Sandy Curtis’ Deadly Tide is the story of Samantha ‘Sam’ Bretton. Her father Allan ‘Tug’ is the owner of a Brisbane-based fishing trawler called Sea Mistress, and the Brettons depend on the income that comes from good catches. Tug is suspected of murdering Ewan McKay, a deckhand from another trawler. He claims he’s not guilty and Sam believes him. But he’s under a cloud of suspicion. What’s more, he broke his leg in the incident surrounding McKay’s death. So, he can’t take Sea Mistress out. After some effort, Sam convinces her father to let her skipper the trawler in his place. Meanwhile, Brisbane cop Chayse Jarrett has been assigned to find out the truth about the McKay murder. He goes undercover and gets a job as deck hand on Sea Mistress, hoping to find out whether Tug Bretton is guilty of murder, and whether he might be connected to the drugs smuggling trade. The trawler goes out, with both Sam and Chayse looking to catch a killer. And the experience changes both of them. It turns out that McKay’s murder is connected with a much bigger case than it seems on the surface.

And then there’s Paddy Richardson’s Hunting Blind. Newly-minted psychiatrist Stephanie Anderson gets a new client, Elisabeth Clark. At first, they don’t make any progress together. But very slowly, Elisabeth starts to talk about herself. And Stephanie finds that her client’s story is hauntingly similar to her own. It seems that years ago, Elisabeth’s younger sister, Gracie, was abducted. No trace of her was ever found, and the experience scarred the whole family. Stephanie lost her own sister, Gemma, seventeen years earlier in a similar way. When she hears Elisabeth’s story, Stephanie decides to lay her own ghosts to rest. She travels from Dunedin to her home town of Wanaka to try to find out who wreaked so much havoc on her family and on the Clark family. Stephanie does find the answers she’s seeking. She also goes through some real personal changes.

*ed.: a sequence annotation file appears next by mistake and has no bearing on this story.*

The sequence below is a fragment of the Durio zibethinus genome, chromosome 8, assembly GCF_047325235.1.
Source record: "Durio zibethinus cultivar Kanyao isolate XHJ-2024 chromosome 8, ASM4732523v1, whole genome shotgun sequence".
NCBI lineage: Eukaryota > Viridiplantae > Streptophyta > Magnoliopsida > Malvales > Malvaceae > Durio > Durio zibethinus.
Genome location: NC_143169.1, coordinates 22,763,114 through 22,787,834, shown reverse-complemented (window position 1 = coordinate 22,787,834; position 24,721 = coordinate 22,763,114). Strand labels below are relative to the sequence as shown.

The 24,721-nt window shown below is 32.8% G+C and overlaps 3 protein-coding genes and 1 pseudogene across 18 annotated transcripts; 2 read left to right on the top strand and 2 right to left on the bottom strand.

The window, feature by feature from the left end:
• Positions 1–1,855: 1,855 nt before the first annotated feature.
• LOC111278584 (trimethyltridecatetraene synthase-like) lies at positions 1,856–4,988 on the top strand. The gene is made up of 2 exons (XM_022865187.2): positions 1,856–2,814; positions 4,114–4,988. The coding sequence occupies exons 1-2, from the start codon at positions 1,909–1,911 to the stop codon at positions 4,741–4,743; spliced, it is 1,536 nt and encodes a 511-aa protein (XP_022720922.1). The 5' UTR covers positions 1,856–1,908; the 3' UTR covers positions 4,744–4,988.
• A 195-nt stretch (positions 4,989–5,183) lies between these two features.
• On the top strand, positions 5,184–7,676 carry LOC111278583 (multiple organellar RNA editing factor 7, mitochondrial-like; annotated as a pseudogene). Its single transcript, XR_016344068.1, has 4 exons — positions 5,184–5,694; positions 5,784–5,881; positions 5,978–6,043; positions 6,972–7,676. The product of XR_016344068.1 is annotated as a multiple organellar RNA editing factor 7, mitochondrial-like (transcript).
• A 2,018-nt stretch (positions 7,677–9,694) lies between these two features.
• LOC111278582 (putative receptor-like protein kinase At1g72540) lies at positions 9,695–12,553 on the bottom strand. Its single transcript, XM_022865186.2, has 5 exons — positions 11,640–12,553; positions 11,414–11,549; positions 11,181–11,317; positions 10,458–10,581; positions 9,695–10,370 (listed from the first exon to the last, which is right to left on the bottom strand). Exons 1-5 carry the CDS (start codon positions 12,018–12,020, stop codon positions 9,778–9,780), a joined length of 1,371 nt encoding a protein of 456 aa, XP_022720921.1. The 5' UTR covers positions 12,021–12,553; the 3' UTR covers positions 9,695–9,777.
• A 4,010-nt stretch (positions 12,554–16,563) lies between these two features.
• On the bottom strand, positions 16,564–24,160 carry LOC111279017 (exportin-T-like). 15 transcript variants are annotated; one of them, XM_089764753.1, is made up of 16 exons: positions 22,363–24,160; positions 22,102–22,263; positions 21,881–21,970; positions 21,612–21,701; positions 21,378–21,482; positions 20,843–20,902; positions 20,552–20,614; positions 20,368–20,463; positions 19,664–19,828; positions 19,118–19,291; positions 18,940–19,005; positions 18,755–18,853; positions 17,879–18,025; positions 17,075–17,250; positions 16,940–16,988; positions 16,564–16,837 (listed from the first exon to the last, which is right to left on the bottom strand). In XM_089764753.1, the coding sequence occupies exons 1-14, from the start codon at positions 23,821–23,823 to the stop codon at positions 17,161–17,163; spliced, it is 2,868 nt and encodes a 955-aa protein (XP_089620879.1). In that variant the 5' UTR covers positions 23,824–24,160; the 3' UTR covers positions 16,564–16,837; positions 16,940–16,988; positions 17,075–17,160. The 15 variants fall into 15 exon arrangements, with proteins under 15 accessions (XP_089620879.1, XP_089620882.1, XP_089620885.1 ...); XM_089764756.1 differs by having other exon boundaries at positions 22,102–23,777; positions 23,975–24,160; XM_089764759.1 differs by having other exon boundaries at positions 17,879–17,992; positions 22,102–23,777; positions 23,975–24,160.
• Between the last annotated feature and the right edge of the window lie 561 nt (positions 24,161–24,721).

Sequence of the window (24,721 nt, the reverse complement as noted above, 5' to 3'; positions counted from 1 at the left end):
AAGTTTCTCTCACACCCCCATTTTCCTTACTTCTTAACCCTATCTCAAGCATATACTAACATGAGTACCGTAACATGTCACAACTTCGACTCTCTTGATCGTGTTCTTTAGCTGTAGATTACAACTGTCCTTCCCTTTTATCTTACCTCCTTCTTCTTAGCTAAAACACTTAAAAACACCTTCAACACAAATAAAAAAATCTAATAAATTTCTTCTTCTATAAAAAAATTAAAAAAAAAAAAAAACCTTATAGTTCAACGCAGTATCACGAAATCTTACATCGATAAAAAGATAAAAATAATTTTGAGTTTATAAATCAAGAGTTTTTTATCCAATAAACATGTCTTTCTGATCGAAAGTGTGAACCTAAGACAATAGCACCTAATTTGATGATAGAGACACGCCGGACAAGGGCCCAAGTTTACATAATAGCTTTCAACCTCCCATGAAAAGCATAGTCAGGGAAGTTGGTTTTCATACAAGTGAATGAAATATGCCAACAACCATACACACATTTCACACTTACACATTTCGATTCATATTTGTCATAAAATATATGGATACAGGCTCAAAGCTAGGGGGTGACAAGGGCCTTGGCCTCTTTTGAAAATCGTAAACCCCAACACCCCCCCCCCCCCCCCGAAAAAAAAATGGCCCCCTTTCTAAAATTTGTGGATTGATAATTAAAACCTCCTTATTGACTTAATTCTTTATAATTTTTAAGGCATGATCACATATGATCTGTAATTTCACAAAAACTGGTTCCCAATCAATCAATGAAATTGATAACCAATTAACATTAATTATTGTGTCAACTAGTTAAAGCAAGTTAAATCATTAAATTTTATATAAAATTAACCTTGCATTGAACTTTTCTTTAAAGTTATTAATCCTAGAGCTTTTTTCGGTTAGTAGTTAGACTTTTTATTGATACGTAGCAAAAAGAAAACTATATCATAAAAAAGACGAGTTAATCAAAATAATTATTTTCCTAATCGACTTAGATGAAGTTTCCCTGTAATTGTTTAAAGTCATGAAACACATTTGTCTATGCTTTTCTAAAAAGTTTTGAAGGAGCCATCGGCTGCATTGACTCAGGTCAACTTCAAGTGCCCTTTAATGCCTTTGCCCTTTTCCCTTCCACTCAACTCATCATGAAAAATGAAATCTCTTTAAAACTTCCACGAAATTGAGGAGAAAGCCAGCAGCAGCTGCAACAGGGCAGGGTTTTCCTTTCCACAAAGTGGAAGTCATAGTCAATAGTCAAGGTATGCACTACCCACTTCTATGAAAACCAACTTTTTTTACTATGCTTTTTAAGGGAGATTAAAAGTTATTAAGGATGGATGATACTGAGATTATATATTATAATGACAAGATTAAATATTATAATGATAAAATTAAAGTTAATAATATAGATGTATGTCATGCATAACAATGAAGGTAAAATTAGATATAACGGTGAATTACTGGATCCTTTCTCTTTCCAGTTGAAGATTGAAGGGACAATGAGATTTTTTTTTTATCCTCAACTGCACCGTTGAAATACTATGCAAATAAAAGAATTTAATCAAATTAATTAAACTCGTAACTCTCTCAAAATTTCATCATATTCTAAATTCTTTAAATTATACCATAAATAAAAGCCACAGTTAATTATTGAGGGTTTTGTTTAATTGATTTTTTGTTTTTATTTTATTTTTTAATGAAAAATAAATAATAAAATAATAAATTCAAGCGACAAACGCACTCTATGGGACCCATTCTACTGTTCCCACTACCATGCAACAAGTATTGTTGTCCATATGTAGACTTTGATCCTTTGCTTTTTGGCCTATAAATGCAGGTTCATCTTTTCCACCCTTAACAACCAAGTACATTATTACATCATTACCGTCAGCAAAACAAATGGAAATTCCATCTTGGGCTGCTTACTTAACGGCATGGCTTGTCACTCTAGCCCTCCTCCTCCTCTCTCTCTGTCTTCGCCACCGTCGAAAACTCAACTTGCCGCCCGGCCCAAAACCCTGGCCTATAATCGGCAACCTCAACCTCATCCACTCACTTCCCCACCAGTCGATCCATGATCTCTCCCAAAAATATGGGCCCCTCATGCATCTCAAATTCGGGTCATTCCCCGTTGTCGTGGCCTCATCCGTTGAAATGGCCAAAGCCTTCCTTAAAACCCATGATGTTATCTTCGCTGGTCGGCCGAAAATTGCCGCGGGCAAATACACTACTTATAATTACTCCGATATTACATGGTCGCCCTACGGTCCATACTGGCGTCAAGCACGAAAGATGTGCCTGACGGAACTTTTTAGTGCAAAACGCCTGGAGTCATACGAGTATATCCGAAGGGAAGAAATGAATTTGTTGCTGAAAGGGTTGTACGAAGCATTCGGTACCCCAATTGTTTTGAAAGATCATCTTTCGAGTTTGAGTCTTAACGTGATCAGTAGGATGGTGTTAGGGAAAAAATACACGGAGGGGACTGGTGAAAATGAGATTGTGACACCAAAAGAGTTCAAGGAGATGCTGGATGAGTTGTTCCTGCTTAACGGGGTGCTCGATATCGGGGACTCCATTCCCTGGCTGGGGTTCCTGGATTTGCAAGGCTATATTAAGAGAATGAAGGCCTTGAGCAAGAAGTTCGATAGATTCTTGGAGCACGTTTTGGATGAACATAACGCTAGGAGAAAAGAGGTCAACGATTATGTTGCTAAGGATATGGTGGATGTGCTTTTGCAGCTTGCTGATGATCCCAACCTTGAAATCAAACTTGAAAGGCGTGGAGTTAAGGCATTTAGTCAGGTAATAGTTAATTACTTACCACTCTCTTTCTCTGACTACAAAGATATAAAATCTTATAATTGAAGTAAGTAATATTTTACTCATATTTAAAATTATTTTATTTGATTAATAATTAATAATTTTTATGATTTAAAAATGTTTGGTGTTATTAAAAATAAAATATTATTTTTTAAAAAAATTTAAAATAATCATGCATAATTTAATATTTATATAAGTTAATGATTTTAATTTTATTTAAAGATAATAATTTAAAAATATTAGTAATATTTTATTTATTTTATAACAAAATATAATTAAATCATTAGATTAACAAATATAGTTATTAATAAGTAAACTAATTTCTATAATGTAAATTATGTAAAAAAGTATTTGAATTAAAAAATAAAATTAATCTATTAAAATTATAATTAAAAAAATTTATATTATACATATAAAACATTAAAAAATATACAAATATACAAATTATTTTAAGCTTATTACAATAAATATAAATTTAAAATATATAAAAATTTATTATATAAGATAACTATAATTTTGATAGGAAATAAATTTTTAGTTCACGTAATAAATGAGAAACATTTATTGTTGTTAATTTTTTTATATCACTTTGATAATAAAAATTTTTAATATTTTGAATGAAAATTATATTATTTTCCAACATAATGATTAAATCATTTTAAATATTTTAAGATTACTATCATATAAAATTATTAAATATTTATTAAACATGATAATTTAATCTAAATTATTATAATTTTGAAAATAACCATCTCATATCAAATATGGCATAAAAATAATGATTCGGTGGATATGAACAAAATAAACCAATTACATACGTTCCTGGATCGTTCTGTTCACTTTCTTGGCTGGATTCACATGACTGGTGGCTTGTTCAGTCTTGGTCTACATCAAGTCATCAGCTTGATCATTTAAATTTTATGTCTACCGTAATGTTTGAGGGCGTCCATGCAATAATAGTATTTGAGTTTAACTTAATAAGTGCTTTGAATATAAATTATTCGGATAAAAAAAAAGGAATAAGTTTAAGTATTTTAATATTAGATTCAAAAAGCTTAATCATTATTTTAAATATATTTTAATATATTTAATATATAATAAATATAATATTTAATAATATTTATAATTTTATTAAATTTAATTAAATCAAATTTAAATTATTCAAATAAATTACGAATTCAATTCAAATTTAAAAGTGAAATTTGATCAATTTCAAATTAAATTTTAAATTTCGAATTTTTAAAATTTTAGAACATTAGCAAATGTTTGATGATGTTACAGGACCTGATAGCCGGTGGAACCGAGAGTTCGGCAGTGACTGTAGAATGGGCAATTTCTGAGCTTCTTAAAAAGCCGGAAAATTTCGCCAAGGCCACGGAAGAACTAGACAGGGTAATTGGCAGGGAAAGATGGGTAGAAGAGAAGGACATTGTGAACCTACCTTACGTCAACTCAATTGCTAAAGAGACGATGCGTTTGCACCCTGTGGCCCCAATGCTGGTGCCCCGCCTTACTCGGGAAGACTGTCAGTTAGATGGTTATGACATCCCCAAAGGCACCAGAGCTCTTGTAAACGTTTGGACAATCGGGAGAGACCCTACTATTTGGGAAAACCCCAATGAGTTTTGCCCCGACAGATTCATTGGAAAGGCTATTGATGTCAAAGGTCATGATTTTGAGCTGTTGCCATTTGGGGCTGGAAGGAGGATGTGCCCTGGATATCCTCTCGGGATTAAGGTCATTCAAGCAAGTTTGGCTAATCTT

And that’s the thing about some voyages. They can take people to places they hadn’t imagined. And they almost always change the voyager.

 
 
 

*NOTE: The title of this post is a line from the traditional Bahamas folk song, The John B Sails. You might be familiar with the Kingston Trio’s recording of it, or that of the Beach Boys.

19 Comments

Filed under Agatha Christie, Cathy Ace, H.R.F. Keating, Mark Haddon, Paddy Richardson, Sandy Curtis

19 responses to “So Hoist Up the John B. Sails*